My favorite septuagenarian sleuth quartet is back!
The second installment of The Thursday Murder Club series is set about a couple of months after four friends from the Coopers Chase Retirement Village; Joyce, Elizabeth, Ron, and Ibrahim, solve their first murder mysteries. Now that the excitement from the murders has died down, it seems like they are having a bit of a lull. The novel begins with Joyce’s plans to adopt a pet rescue dog despite Ibrahim’s objections – at their age, he worries Joyce might die before the pup! But this moment of calm is short-lived because here Osman confirms what I strongly suspected about Elizabeth while reading The Thursday Murder Club – Elizabeth is indeed a retired MI5 agent, and now she has received a letter from the beyond, from an invented man whose death she faked for a case! Intrigued, she visits a Coopers Chase apartment as instructed, and it turns out the letter was penned by her ex-husband, Douglas, who is ten years her junior and her former work colleague. Douglas is in a spot of trouble after stealing twenty million pounds worth of diamonds, from a money launderer to the international criminal community, while on a mission. The diamonds belong to a New York Mafia gang, so Douglas intends to stay low until the dust settles, ride off into the sunset and retire in style. The MI5, who have no clue that Douglas has stolen the diamonds, merely think his cover has been blown. So they let him use Coopers Chase as a safe haven and have Poppy, another agent, for his protection. But, of course, neither the money launderer nor the mafia intend to let Douglas run off with the diamonds, so Douglas knows he is in grave danger and needs Elizabeth’s help. Elizabeth in turn enlists the help of her trusty friends to keep Douglas safe, while they try to figure out where Douglas must have hidden the diamonds.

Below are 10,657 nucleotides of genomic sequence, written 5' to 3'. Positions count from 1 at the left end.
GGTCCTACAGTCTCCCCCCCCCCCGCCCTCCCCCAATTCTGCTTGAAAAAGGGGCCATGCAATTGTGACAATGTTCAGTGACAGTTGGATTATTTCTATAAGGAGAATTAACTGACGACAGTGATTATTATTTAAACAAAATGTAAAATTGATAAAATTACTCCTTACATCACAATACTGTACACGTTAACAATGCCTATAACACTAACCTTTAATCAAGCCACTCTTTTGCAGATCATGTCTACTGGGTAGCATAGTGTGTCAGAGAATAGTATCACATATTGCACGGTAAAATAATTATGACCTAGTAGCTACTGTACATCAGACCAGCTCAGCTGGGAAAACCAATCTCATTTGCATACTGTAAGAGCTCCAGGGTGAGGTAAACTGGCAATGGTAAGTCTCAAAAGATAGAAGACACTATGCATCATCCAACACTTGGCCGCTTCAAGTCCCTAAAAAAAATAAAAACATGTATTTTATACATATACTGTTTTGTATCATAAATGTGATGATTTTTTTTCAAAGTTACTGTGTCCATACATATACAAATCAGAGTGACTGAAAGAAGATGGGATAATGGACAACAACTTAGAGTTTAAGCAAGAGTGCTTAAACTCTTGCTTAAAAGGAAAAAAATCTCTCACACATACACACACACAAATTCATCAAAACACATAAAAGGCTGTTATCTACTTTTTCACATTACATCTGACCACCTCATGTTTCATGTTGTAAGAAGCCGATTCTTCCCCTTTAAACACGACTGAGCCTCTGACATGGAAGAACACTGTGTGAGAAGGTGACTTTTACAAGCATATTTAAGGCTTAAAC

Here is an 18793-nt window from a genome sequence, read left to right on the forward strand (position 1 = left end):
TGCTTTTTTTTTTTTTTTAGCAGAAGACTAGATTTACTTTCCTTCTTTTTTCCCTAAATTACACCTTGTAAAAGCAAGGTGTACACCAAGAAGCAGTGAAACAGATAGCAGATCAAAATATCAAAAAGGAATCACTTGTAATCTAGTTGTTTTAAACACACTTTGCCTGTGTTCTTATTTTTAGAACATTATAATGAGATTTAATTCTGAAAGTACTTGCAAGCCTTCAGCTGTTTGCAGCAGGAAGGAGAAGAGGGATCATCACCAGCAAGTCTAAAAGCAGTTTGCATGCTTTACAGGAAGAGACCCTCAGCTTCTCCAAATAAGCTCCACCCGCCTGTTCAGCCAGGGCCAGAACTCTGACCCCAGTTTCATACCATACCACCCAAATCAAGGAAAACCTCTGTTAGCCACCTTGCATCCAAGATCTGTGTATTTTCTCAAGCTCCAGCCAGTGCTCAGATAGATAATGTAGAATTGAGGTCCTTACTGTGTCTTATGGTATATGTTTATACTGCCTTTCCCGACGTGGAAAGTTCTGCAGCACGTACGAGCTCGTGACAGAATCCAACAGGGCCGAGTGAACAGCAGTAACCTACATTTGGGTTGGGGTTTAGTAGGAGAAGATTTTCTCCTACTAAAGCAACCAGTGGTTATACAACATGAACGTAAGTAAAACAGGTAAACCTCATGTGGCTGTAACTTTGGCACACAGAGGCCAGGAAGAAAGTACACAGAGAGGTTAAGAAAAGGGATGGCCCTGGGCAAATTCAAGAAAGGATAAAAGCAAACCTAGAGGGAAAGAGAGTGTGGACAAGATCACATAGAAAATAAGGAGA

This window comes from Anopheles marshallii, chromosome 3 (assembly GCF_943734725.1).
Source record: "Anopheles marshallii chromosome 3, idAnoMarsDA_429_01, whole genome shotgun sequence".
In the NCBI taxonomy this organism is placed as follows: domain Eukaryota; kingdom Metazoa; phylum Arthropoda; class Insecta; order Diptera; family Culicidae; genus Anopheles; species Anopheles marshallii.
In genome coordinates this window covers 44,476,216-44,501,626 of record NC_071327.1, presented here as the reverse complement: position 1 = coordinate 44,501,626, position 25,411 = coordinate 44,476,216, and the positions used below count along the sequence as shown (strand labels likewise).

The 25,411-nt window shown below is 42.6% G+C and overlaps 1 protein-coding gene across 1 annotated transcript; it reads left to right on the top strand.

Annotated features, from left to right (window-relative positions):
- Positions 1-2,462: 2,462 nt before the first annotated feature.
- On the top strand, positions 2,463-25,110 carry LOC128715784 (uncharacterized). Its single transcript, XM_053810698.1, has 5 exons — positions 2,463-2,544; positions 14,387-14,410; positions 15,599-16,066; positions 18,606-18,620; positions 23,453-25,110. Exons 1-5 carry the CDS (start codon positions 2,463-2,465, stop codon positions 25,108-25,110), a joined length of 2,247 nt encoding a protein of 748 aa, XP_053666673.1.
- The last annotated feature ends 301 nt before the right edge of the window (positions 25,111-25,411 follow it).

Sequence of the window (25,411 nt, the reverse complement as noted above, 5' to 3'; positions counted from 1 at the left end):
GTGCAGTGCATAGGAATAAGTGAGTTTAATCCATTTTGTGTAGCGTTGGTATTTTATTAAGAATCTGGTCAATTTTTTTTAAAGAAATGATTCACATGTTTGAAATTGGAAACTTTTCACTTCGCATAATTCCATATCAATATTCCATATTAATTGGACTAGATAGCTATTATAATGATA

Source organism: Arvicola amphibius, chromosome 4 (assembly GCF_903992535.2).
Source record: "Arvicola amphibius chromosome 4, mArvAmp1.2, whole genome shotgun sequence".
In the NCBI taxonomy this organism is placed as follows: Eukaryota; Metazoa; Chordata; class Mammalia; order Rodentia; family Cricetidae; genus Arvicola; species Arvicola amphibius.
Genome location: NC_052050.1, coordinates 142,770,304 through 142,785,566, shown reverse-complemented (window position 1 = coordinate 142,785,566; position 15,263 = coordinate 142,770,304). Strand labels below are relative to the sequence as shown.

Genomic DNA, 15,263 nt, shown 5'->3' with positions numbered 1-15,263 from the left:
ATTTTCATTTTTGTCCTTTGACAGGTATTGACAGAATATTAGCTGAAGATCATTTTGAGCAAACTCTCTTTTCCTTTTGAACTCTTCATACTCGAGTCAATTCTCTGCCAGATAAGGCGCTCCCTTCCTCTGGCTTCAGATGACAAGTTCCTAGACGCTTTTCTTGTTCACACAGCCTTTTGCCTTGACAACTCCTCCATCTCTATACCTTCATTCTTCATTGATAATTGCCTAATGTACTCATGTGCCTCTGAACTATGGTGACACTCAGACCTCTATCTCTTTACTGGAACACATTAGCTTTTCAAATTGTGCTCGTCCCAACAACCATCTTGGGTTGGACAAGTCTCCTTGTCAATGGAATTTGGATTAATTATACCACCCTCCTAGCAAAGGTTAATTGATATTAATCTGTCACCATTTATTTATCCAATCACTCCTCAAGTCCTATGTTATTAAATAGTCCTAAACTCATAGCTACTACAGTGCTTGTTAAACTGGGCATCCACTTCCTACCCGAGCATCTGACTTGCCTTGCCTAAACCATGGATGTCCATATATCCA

With so many interested parties chasing after the diamonds, some more ruthless than others, it is only natural that dead bodies will keep piling up. It makes the plot complex, but also exciting because of the twists and turns. This time around though, it is Elizabeth and Joyce who do most of the leg work because early on in the novel, Ibrahim gets mugged and viciously attacked by a teenage punk. This lands Ibrahim in the hospital for quite a while, and it shakes his confidence. Osman handles the trauma of Ibrahim’s mugging delicately. Ibrahim is a retired psychiatrist, so he knows he shouldn’t let the lingering fear fester, but it is hard, so it is up to Joyce to push Ibrahim out of his PTSD and help him heal. Also, Ron, along with Chris and Donna – the police friends of the gang – aren’t about to let the punk who hurt Ibrahim get away with it – he turns out to be a little weasel, but they manage to get him behind bars.
While I thoroughly enjoy the mystery/ crime components of Thursday Murder Club novels, for me, it is the human aspect of the stories that put them over the top. Here, apart from Ibrahim’s mugging, the story also touches on dementia because Elizabeth’s husband, Stephen suffers from it. Stephen was beginning to show symptoms even in the preceding novel, but in The Man Who Died Twice, there are sure signs it is worsening. Stephen is a sweet-natured man as we see in the present-day and from recollections of their courtship, yet in The Man Who Died Twice, there’s one instance where he gets agitated and erratic, making Elizabeth fear him for the first time in her life. This hints that Elizabeth may not be able to hide Stephen’s condition for much longer from the staff and continue to keep him with her, which broke my heart. Also, as it is revealed in the end, the title The Man Who Died Twice is a reference to dementia because of the nature of the disease. ☹️
It is not all sad news with these beloved characters though. Chris and Donna both find love, Ron is ever the optimist when it comes to his romantic pursuits, and Joyce is a hoot, and also on the hunt! 😄 It’s such a charming novel that’s great for escapism, so definitely recommended if you read and liked The Thursday Murder Club.
Note: Many thanks to Pamela Dorman Books for sending me a review copy of The Man Who Died Twice.